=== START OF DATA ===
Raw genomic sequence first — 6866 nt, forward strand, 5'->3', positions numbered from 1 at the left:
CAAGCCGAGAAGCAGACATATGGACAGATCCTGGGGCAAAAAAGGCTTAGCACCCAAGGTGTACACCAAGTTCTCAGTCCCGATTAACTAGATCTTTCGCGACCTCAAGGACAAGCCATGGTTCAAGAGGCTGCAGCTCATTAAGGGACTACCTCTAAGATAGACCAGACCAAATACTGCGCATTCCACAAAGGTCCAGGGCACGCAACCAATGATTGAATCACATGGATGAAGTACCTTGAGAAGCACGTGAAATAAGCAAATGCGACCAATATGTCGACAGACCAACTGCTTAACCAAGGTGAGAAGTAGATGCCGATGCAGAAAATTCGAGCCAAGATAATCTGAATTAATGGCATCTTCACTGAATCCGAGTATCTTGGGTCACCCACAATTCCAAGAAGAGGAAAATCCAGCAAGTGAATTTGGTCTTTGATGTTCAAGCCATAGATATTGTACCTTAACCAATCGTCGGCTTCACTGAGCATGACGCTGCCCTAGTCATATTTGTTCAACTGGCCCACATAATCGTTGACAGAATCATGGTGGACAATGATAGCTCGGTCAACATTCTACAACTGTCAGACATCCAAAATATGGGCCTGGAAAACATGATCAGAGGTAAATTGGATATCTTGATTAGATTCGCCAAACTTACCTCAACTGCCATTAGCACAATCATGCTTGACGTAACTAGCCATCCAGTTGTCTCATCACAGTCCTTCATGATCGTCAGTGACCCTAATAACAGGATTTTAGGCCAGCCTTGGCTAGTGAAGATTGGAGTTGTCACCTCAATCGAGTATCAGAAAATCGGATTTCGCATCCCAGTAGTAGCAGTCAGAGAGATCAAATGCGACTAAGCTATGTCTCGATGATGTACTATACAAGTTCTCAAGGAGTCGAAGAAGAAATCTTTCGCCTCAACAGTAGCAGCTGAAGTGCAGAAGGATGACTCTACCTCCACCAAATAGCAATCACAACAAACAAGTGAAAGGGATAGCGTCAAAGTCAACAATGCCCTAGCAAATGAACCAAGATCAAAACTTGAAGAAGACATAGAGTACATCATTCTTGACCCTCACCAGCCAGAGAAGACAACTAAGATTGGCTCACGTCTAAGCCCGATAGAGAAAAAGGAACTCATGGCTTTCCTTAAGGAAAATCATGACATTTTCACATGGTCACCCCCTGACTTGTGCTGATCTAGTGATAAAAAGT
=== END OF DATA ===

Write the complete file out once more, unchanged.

Raw genomic sequence first — 6866 nt, forward strand, 5'->3', positions numbered from 1 at the left:
CAAGCCGAGAAGCAGACATATGGACAGATCCTGGGGCAAAAAAGGCTTAGCACCCAAGGTGTACACCAAGTTCTCAGTCCCGATTAACTAGATCTTTCGCGACCTCAAGGACAAGCCATGGTTCAAGAGGCTGCAGCTCATTAAGGGACTACCTCTAAGATAGACCAGACCAAATACTGCGCATTCCACAAAGGTCCAGGGCACGCAACCAATGATTGAATCACATGGATGAAGTACCTTGAGAAGCACGTGAAATAAGCAAATGCGACCAATATGTCGACAGACCAACTGCTTAACCAAGGTGAGAAGTAGATGCCGATGCAGAAAATTCGAGCCAAGATAATCTGAATTAATGGCATCTTCACTGAATCCGAGTATCTTGGGTCACCCACAATTCCAAGAAGAGGAAAATCCAGCAAGTGAATTTGGTCTTTGATGTTCAAGCCATAGATATTGTACCTTAACCAATCGTCGGCTTCACTGAGCATGACGCTGCCCTAGTCATATTTGTTCAACTGGCCCACATAATCGTTGACAGAATCATGGTGGACAATGATAGCTCGGTCAACATTCTACAACTGTCAGACATCCAAAATATGGGCCTGGAAAACATGATCAGAGGTAAATTGGATATCTTGATTAGATTCGCCAAACTTACCTCAACTGCCATTAGCACAATCATGCTTGACGTAACTAGCCATCCAGTTGTCTCATCACAGTCCTTCATGATCGTCAGTGACCCTAATAACAGGATTTTAGGCCAGCCTTGGCTAGTGAAGATTGGAGTTGTCACCTCAATCGAGTATCAGAAAATCGGATTTCGCATCCCAGTAGTAGCAGTCAGAGAGATCAAATGCGACTAAGCTATGTCTCGATGATGTACTATACAAGTTCTCAAGGAGTCGAAGAAGAAATCTTTCGCCTCAACAGTAGCAGCTGAAGTGCAGAAGGATGACTCTACCTCCACCAAATAGCAATCACAACAAACAAGTGAAAGGGATAGCGTCAAAGTCAACAATGCCCTAGCAAATGAACCAAGATCAAAACTTGAAGAAGACATAGAGTACATCATTCTTGACCCTCACCAGCCAGAGAAGACAACTAAGATTGGCTCACGTCTAAGCCCGATAGAGAAAAAGGAACTCATGGCTTTCCTTAAGGAAAATCATGACATTTTCACATGGTCACCCCCTGACTTGTGCTGATCTAGTGATAAAAAGT